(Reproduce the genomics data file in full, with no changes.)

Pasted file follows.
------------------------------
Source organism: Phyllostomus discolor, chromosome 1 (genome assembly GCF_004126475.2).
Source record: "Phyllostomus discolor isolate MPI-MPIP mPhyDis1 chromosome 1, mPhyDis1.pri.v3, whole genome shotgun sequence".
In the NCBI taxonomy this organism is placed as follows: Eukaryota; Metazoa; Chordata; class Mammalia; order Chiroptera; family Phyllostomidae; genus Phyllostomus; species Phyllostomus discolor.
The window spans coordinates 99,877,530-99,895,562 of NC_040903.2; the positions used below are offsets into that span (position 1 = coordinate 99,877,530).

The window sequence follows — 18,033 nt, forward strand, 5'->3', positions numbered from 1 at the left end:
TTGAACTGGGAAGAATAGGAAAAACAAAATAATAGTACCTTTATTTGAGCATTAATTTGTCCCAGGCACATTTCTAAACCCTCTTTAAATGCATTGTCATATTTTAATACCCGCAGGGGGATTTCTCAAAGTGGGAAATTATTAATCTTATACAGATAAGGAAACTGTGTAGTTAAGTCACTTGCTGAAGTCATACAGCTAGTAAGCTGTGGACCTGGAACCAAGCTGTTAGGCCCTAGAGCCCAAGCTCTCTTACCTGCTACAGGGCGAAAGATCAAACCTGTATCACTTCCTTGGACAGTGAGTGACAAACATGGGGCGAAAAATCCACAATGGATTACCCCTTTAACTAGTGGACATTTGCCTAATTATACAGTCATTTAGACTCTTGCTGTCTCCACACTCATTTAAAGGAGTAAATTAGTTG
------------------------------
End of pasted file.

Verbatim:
Source organism: Phyllostomus discolor, chromosome 1 (genome assembly GCF_004126475.2).
Source record: "Phyllostomus discolor isolate MPI-MPIP mPhyDis1 chromosome 1, mPhyDis1.pri.v3, whole genome shotgun sequence".
In the NCBI taxonomy this organism is placed as follows: Eukaryota; Metazoa; Chordata; class Mammalia; order Chiroptera; family Phyllostomidae; genus Phyllostomus; species Phyllostomus discolor.
The window spans coordinates 99,877,530-99,895,562 of NC_040903.2; the positions used below are offsets into that span (position 1 = coordinate 99,877,530).

The window sequence follows — 18,033 nt, forward strand, 5'->3', positions numbered from 1 at the left end:
TTGAACTGGGAAGAATAGGAAAAACAAAATAATAGTACCTTTATTTGAGCATTAATTTGTCCCAGGCACATTTCTAAACCCTCTTTAAATGCATTGTCATATTTTAATACCCGCAGGGGGATTTCTCAAAGTGGGAAATTATTAATCTTATACAGATAAGGAAACTGTGTAGTTAAGTCACTTGCTGAAGTCATACAGCTAGTAAGCTGTGGACCTGGAACCAAGCTGTTAGGCCCTAGAGCCCAAGCTCTCTTACCTGCTACAGGGCGAAAGATCAAACCTGTATCACTTCCTTGGACAGTGAGTGACAAACATGGGGCGAAAAATCCACAATGGATTACCCCTTTAACTAGTGGACATTTGCCTAATTATACAGTCATTTAGACTCTTGCTGTCTCCACACTCATTTAAAGGAGTAAATTAGTTG